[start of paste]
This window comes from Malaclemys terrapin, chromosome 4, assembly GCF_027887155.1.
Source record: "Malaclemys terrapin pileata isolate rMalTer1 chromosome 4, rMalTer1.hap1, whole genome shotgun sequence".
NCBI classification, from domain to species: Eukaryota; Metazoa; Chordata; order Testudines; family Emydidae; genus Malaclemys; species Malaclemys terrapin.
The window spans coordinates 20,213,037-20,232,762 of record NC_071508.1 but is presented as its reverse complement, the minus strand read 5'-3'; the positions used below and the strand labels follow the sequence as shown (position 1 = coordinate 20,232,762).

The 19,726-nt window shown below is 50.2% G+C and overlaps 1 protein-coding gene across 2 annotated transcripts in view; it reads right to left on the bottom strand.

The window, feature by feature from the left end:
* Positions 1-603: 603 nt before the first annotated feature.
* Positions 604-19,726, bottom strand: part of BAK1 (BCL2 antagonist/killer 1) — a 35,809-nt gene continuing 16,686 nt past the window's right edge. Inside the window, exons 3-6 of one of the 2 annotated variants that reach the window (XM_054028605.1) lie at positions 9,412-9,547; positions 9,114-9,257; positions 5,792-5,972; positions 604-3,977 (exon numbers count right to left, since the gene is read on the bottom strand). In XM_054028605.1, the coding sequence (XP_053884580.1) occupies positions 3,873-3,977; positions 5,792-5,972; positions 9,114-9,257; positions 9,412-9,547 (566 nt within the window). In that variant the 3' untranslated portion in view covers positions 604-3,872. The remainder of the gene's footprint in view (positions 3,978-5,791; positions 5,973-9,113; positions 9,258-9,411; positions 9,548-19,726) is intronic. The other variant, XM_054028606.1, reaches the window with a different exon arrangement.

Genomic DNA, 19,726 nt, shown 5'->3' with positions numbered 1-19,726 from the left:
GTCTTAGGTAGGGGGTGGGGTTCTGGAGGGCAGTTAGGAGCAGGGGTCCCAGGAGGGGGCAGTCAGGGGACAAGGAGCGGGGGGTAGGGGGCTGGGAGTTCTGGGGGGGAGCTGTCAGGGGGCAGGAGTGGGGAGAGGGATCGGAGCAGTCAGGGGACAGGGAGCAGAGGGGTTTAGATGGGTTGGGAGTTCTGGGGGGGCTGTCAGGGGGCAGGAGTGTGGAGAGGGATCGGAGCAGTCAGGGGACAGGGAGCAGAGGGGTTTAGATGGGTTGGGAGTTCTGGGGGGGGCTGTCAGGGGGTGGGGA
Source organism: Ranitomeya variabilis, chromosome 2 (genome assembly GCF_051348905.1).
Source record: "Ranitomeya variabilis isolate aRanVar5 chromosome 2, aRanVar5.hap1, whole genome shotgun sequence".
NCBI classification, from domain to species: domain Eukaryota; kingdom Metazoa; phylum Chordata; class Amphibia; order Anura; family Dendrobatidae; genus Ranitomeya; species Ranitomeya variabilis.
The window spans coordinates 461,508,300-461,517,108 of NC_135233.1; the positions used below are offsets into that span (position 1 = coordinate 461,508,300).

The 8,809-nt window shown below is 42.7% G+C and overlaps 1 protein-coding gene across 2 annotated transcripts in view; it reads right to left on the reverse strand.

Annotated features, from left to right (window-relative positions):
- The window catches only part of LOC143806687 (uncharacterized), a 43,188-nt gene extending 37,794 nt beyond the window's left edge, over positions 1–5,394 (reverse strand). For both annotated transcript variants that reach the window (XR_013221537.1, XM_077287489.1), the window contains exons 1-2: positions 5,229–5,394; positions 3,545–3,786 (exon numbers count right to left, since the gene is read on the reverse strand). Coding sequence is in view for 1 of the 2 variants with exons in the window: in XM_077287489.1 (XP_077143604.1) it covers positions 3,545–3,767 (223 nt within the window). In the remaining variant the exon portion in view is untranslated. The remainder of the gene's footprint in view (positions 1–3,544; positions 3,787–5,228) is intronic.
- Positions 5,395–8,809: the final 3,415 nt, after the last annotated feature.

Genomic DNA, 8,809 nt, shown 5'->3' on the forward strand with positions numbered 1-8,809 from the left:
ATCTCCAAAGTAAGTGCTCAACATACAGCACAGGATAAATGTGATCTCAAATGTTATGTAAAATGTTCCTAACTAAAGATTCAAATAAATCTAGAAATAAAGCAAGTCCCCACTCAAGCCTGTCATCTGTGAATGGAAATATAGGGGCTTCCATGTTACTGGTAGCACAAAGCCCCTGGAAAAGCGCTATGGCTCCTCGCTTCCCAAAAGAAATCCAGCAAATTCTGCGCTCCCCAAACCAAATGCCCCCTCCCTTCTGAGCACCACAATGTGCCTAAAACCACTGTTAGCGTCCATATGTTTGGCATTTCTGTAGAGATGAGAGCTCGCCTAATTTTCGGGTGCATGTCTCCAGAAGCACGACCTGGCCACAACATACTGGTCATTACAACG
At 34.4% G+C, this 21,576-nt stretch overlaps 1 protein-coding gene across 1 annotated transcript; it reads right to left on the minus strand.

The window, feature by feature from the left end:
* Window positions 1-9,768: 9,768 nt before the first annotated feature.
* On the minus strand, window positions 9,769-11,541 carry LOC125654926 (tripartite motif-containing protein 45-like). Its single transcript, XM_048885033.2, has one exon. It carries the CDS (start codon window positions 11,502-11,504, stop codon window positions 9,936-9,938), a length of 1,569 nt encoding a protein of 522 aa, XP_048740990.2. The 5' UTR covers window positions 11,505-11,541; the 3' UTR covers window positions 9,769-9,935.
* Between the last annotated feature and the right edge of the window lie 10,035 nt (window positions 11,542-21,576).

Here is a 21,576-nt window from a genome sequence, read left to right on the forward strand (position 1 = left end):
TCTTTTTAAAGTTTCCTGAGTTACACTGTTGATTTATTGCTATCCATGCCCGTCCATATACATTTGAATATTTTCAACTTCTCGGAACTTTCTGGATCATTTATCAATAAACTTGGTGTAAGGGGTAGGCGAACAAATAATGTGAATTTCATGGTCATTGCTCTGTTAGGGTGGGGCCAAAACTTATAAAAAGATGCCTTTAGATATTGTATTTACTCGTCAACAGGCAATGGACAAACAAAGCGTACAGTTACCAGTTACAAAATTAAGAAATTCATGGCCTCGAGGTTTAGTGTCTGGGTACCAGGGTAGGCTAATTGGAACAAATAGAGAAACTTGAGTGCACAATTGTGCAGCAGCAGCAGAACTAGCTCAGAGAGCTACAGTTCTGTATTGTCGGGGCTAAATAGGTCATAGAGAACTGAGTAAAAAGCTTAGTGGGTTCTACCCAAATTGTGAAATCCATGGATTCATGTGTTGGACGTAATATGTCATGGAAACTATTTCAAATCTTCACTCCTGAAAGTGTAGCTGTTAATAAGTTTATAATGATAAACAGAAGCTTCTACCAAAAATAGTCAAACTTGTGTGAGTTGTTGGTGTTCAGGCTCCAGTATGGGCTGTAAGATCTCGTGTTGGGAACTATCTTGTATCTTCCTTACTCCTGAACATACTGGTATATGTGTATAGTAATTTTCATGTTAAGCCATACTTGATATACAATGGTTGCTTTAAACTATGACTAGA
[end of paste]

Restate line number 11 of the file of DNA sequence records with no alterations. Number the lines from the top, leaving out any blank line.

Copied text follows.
Source organism: Ranitomeya variabilis, chromosome 2 (genome assembly GCF_051348905.1).